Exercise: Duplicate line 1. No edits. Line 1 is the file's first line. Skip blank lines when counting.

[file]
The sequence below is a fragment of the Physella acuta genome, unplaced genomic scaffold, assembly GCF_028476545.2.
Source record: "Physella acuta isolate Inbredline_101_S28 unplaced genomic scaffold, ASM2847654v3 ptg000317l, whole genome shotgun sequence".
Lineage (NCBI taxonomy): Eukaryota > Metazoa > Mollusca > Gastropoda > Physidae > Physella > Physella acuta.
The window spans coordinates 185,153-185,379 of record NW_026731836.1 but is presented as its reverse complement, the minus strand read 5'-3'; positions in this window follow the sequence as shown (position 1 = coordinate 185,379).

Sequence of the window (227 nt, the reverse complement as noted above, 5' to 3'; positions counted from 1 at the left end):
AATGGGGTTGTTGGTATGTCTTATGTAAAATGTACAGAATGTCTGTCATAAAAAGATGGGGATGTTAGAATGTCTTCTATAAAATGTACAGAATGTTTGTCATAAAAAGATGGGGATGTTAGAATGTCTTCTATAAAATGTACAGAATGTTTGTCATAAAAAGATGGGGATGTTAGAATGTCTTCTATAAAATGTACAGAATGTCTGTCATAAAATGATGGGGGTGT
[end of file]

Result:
The sequence below is a fragment of the Physella acuta genome, unplaced genomic scaffold, assembly GCF_028476545.2.